Electrochemistry is a branch of chemistry that studies chemical reactions which take place in a solution at the interface of an electron conductor (a metal or a semiconductor) and an ionic conductor (the electrolyte), and which involve electron transfer between the electrode and the electrolyte or species in solution. If a chemical reaction is driven by an external applied voltage, as in electrolysis, or if a voltage is created by a chemical reaction as in a battery, it is an electrochemical reaction. In contrast, chemical reactions where electrons are transferred between molecules are called oxidation/reduction (redox) reactions. In general, electrochemistry deals with situations where oxidation and reduction reactions are separated in space or time, connected by an external electric circuit to understand each process.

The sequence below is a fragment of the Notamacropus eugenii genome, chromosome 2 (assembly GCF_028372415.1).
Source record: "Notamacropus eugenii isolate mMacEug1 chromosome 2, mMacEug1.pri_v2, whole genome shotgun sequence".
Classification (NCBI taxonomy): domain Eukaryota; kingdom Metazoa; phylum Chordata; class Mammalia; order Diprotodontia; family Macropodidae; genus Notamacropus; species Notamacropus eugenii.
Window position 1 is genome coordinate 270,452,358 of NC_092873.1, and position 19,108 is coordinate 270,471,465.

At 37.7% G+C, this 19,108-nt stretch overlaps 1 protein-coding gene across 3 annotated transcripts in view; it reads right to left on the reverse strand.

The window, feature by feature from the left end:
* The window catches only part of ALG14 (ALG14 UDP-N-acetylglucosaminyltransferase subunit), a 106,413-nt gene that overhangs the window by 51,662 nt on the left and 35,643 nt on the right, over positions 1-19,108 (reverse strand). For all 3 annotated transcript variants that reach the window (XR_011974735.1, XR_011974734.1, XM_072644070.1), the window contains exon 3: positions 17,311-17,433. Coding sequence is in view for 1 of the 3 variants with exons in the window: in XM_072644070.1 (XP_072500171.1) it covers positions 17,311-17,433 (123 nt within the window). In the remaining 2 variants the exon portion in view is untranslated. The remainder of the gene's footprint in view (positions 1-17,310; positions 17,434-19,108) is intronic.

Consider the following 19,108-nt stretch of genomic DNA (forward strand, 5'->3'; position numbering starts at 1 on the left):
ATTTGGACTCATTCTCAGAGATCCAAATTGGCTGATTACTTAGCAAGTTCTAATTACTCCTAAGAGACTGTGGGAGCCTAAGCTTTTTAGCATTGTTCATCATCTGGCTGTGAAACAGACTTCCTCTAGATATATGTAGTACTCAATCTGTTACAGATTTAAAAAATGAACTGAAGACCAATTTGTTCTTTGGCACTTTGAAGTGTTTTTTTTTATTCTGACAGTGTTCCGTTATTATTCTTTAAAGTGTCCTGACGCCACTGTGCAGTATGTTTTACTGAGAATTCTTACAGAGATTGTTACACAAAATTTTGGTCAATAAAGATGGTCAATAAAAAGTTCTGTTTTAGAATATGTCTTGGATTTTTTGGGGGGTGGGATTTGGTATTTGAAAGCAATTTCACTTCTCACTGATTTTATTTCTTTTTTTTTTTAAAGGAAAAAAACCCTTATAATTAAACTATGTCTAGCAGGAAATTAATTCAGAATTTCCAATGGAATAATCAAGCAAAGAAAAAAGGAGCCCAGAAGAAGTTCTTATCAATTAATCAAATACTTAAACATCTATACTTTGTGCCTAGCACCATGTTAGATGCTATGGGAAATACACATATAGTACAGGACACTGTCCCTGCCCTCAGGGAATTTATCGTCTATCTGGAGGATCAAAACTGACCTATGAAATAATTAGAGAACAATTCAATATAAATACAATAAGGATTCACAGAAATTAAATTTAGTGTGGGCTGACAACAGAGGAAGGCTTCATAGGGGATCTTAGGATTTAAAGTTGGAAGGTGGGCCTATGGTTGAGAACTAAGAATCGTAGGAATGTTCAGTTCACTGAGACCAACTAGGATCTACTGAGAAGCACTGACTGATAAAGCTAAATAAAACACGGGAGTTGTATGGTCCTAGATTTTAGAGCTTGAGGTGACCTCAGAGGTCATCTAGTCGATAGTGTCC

|Contents | |[hide] | |1 History | |1.1 16th to 18th century developments | |1.2 19th century | |1.3 The 20th century and recent developments | |2 Principles | |2.1 Redox reactions | |2.2 Oxidation and reduction | |2.3 Balancing redox reactions | |2.3.1 Acidic medium | |2.3.2 Basic medium | |2.3.3 Neutral medium | |3 Electrochemical cells | |4 Standard electrode potential | |5 Spontaneity of redox reaction | |6 Cell emf dependency on changes in concentration | |6.1 Nernst equation | |6.2 Concentration cells | |7 Battery | |7.1 Dry cell | |7.2 Mercury battery | |7.3 Lead-acid battery | |7.4 Lithium rechargeable battery...
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